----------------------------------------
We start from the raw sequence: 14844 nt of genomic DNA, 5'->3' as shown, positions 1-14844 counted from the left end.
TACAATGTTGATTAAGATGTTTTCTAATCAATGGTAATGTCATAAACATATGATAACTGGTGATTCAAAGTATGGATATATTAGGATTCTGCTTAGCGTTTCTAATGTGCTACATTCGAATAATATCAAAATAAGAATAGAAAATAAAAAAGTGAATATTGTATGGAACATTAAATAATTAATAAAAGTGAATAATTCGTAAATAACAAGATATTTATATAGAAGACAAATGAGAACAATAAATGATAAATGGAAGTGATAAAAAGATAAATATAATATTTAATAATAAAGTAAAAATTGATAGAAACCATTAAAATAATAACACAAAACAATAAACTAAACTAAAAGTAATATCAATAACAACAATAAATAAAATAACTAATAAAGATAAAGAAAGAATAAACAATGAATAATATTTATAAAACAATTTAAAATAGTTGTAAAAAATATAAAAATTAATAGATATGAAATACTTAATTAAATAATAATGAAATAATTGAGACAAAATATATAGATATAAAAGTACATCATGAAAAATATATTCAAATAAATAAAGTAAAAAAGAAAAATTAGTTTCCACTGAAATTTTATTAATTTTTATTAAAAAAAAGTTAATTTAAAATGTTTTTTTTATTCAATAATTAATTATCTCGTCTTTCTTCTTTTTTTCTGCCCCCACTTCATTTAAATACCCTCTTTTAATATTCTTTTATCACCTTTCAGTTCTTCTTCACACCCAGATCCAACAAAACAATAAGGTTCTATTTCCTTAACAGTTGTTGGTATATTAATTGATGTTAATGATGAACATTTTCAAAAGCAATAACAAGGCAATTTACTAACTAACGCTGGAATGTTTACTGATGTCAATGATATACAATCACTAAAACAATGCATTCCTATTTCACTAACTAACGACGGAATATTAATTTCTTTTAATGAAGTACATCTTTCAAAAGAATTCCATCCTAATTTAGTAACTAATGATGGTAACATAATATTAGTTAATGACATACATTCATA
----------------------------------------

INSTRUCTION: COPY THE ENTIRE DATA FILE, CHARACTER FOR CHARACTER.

We start from the raw sequence: 14844 nt of genomic DNA, 5'->3' as shown, positions 1-14844 counted from the left end.
TACAATGTTGATTAAGATGTTTTCTAATCAATGGTAATGTCATAAACATATGATAACTGGTGATTCAAAGTATGGATATATTAGGATTCTGCTTAGCGTTTCTAATGTGCTACATTCGAATAATATCAAAATAAGAATAGAAAATAAAAAAGTGAATATTGTATGGAACATTAAATAATTAATAAAAGTGAATAATTCGTAAATAACAAGATATTTATATAGAAGACAAATGAGAACAATAAATGATAAATGGAAGTGATAAAAAGATAAATATAATATTTAATAATAAAGTAAAAATTGATAGAAACCATTAAAATAATAACACAAAACAATAAACTAAACTAAAAGTAATATCAATAACAACAATAAATAAAATAACTAATAAAGATAAAGAAAGAATAAACAATGAATAATATTTATAAAACAATTTAAAATAGTTGTAAAAAATATAAAAATTAATAGATATGAAATACTTAATTAAATAATAATGAAATAATTGAGACAAAATATATAGATATAAAAGTACATCATGAAAAATATATTCAAATAAATAAAGTAAAAAAGAAAAATTAGTTTCCACTGAAATTTTATTAATTTTTATTAAAAAAAAGTTAATTTAAAATGTTTTTTTTATTCAATAATTAATTATCTCGTCTTTCTTCTTTTTTTCTGCCCCCACTTCATTTAAATACCCTCTTTTAATATTCTTTTATCACCTTTCAGTTCTTCTTCACACCCAGATCCAACAAAACAATAAGGTTCTATTTCCTTAACAGTTGTTGGTATATTAATTGATGTTAATGATGAACATTTTCAAAAGCAATAACAAGGCAATTTACTAACTAACGCTGGAATGTTTACTGATGTCAATGATATACAATCACTAAAACAATGCATTCCTATTTCACTAACTAACGACGGAATATTAATTTCTTTTAATGAAGTACATCTTTCAAAAGAATTCCATCCTAATTTAGTAACTAATGATGGTAACATAATATTAGTTAATGACATACATTCATA